The motion before us challenges the statement of plaintiff's claim in that it does not disclose a cause of action. We must assume the ability of the plaintiff to prove all its fact averments and hence, for present purposes, accept its averments as facts. There are very clear averments of an evil and of a grievance. The City of Philadelphia was in need of supplies for which it asked public bids. The natural and expected result would be, competitive bids and an award to the lowest bidder. A further result would be the stimulation of "the free flow of commerce". The defendant is charged with interrupting this flow and stopping all bids except one. The evil is the discouragement and consequent lessening in "the free flow of commerce" and an increase in the cost to Philadelphia of its supplies. The grievance of the plaintiff is that it was deprived of the right to bid and thus deprived of its at least hope of being the successful bidder. This was more than a hope. The successful, because the only bid, was at a price. If the plaintiff submitted a less price bid, we may assume the supply contract would have been awarded to it. How was this monopoly of the bidding accomplished? Neither the plaintiff nor the successful bidder were producers of the supplies required by the City. The defendant was. As bidders, the plaintiff and the successful bidder were dependent upon the defendant to make good their bids. Incidentally the defendant had encouraged the plaintiff to bid and had, at least impliedly, promised to sell it the required supplies. Right on the eve of the submission of bids and too late for the plaintiff to procure supplies elsewhere, the defendant, unexpectedly to plaintiff, refused to sell to it. The consequence was the plaintiff lost the opportunity to bid. As stated, the defendant acted shabbily, and the plaintiff suffered damage, but was the damnum an injuria in law? Accepting the doctrine that it is unlawful for any one engaged in interstate commerce to discriminate in price between customers, we would accept the further doctrine that selling to one at a price and refusing to sell to another at any price is a price discrimination, there being no other reason for the refusal to sell. The "one price" policy, although now generally accepted as sound, wise and just, is of comparatively recent adoption. It has however been written into the amendments to what we know as the Sherman Anti-Trust Act, 15 U.S.C.A. § 1 et seq., and is now the statutory law. Had therefore the defendant refused to sell to plaintiff the needed supplies while selling them to another purchaser at a price, we would feel constrained to hold that it had violated the provisions of the Robinson-Patman Act of June 19th, 1936, 15 U.S.C.A. §§ 13, 13a, 13b, 21a, and that the plaintiff had a cause and right of action under that Act. Is however a refusal to sell averred? It must be admitted that there is a difference, as well as distinction, between an offer to buy at a price and a request for a price quotation at which the prospective purchaser has an option of purchase in the indefinite future or the sale is conditioned upon the purchaser making a resale. The practical difference is a very tenuous one. Undoubtedly a refusal to quote prices might fairly, and ordinarily would, be interpreted as a refusal to sell, but none the less a vendor might be willing to sell at a price and yet be unwilling to quote a price for a contingent sale in the indefinite future. The question thus becomes such a narrow one that it is difficult to formulate. Admitting that the Robinson-Patman Act requires the observance of the one price policy, does it require of one engaged in interstate commerce that he shall under treble damages for a refusal submit prices not for a sale but for the information of the inquirer?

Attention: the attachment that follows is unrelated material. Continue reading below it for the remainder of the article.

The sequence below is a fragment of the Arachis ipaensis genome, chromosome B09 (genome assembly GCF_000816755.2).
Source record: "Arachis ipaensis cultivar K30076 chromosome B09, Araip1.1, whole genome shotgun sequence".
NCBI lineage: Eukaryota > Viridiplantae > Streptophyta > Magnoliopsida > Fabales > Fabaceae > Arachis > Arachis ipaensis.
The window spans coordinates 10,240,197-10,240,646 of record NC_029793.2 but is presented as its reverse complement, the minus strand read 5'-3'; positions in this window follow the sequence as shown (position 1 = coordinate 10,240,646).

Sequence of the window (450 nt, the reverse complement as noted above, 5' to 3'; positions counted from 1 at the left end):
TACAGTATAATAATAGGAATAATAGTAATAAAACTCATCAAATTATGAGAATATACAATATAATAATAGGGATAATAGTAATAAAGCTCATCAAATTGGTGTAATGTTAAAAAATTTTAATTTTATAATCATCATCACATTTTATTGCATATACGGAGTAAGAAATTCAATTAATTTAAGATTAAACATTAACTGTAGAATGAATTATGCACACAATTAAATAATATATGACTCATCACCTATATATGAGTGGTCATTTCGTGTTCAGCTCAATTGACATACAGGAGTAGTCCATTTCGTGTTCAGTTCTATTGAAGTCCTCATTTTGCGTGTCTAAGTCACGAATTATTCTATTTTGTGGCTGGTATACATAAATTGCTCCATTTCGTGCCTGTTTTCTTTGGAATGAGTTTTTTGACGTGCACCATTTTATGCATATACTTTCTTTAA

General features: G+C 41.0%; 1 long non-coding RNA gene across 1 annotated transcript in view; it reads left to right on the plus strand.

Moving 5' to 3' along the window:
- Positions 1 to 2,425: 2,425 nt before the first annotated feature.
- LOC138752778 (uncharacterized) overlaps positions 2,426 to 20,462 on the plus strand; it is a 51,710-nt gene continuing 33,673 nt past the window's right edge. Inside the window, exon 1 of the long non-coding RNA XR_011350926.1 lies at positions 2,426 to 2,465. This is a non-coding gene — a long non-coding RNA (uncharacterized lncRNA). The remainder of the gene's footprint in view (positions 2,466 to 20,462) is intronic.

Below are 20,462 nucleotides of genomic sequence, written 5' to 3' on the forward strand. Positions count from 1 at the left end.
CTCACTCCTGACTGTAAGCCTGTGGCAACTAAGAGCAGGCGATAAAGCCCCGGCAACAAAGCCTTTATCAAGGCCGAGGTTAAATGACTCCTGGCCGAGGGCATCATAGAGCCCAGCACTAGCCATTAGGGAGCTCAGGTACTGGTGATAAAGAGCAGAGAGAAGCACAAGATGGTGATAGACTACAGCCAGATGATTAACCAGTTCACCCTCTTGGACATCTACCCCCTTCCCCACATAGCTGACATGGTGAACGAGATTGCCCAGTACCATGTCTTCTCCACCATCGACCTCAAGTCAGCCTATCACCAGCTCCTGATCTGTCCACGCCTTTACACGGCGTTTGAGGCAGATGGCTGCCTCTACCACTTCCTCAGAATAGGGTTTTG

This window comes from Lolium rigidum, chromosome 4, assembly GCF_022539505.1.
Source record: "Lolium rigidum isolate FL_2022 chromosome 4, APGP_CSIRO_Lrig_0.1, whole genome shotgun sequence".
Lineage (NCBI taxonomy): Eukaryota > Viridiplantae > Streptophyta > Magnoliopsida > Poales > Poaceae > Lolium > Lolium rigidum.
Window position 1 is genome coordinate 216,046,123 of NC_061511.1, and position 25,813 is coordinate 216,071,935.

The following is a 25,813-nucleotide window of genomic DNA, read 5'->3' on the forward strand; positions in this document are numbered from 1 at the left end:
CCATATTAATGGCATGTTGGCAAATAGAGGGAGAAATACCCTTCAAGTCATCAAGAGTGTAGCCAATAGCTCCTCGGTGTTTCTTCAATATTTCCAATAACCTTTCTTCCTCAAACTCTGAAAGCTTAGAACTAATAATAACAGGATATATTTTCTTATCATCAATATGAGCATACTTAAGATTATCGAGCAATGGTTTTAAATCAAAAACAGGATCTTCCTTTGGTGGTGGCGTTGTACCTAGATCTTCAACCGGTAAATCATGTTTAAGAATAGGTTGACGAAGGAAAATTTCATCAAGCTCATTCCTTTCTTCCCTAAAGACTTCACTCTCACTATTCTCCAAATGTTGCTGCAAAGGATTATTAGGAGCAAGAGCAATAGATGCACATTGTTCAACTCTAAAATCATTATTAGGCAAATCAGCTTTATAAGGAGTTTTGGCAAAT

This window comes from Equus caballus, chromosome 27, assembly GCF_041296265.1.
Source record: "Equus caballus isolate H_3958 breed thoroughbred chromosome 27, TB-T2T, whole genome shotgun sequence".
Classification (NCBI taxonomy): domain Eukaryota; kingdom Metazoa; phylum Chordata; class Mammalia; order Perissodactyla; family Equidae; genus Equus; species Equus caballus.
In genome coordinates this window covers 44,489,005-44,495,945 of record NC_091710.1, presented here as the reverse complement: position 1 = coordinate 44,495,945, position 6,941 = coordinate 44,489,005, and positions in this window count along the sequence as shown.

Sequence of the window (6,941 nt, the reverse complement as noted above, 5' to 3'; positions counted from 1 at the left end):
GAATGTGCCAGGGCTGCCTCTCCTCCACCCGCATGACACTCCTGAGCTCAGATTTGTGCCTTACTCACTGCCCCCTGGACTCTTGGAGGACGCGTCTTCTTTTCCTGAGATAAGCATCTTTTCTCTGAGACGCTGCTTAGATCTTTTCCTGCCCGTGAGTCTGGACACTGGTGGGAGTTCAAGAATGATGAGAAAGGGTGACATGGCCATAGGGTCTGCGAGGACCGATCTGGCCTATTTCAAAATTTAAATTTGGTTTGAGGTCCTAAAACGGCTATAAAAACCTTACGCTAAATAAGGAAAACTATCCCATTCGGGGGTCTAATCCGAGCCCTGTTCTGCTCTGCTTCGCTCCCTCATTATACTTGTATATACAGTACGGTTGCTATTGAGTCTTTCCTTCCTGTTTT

This is the underlying question presented by this case. Stripped of all extraneous averments, the averment in that when asked for prices the defendant replied you are not asking for prices as a prospective purchaser but merely for information for your use as a bidder. This we decline to give you. The question is whether under the Robinson-Patman Act the defendant would be answerable for treble damages for its refusal. 15 U.S.C.A. § 15.
The motion to dismiss the action is allowed, with exception, if required, to the plaintiff.